For us, Halloween is for dressing up in creative costumes and creating creepy food. Rhiannon spent most of the day baking.
Those who ate her trick or treat cookies had a 50/50 chance of finding a trick or a treat inside. She put Hershey’s Kisses inside half of them. The other half contained either a grape, a slice of carrot, or a chunk of celery. The nutty dough was like that of Mexican wedding cookies; yummy!
She made gluten-free, dairy-free cupcakes and frosted them green or orange. She had a lot of fun with food coloring. The peanut butter between layers of brownie was dyed red and her Magic Cookie Bars were dyed green.
Many years ago, at the first Halloween party Robert and I had, when we still lived in an apartment in Glendale, CA, we started a tradition of coming up with gross, scary, and creepy names for our Halloween party foods, labeling them clearly. Not pictured, but mentioned above: there were also “Bloody Brownies” and “Sludge” (Magic Cookie Bars).
Little goblins began arriving at our house before we could coordinate a group photo. Our neighborhood was very busy for an hour or two this evening!
Though four people posted encouragingly on our neighborhood Facebook page suggesting teenagers ought to be welcomed to trick or treat, Rhiannon decided her Dean Winchester (Supernatural) costume was not recognizable enough to convince anyone she was dressed up (see her plaid shirt in the photo, and the necklace Dean wore in the early seasons) and she decided not to collect candy. She and her friends still walked around the neighborhood Pokemon hunting though!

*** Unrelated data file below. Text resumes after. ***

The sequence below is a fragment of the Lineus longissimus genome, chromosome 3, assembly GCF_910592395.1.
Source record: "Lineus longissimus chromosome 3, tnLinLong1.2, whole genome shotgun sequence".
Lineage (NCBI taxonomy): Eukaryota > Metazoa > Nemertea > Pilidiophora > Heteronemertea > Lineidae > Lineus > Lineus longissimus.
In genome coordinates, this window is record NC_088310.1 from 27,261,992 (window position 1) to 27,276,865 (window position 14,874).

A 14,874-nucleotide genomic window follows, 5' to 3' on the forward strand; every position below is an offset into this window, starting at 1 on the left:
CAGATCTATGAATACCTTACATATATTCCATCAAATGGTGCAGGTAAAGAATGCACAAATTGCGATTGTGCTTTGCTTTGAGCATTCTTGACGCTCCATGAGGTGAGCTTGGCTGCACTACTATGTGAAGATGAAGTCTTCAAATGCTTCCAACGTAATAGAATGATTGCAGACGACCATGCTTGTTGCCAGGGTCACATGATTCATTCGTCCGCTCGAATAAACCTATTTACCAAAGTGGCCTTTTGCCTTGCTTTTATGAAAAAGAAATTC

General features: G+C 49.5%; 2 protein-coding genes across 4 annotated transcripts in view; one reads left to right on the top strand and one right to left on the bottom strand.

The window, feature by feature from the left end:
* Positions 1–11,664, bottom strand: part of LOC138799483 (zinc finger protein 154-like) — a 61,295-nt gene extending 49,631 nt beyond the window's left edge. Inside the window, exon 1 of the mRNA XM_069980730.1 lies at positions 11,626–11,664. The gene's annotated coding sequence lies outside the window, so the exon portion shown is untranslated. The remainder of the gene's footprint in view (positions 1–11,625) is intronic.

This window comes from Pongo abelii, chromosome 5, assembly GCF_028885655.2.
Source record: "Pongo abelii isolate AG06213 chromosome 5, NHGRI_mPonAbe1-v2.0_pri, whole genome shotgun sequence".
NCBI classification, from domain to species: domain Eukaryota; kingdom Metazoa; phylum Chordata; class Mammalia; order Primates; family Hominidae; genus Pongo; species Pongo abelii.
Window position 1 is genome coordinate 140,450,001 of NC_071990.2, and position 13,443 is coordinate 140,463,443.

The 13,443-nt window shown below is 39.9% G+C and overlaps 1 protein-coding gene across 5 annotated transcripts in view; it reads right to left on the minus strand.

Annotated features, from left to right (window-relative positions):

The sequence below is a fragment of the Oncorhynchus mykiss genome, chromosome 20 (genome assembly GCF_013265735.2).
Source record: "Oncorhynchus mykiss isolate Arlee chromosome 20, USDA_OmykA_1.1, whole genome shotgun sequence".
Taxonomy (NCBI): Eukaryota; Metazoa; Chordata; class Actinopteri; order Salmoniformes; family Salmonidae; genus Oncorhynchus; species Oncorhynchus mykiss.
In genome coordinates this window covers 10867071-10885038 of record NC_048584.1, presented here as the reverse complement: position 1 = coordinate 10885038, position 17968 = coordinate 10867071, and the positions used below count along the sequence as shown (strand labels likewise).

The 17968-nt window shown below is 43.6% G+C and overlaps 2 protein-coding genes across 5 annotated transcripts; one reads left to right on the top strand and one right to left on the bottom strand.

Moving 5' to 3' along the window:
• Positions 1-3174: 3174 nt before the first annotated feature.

You can see Caroline, the red-cloaked evil sorceress and her pet cat. We also had a candy gnome with us.
Ian, who was indecisive about his costume until nearly the last minute is in silhouette in these three photos and then you can see his beautiful homemade wizard cape very well in the last photo (made by Robert for Ian last year). He’s also wearing an old creepy black mask we’ve had for years and carrying his plush bat-shaped candy bucket. Inside the bucket he carried an old music box playing “A Few of My Favorite Things,” a wedding party favor my mom made when Robert and I married 20 years ago. He was so pleased when people commented on it.
Back at home, of course, there was the Candy Exchange, followed by our family Halloween tradition: watching Clue.
The next day, Caroline and I caught some clearance bargains at Target and, at her request, we packed away Halloween and put up our two Thanksgiving decorations. She sounds like a holiday policewoman: Halloween decor should only be up through October, she insists. Then, she keeps saying, there should only be Thanksgiving decor until Thanksgiving. Only after Thanksgiving does Caroline allow Christmas decorations!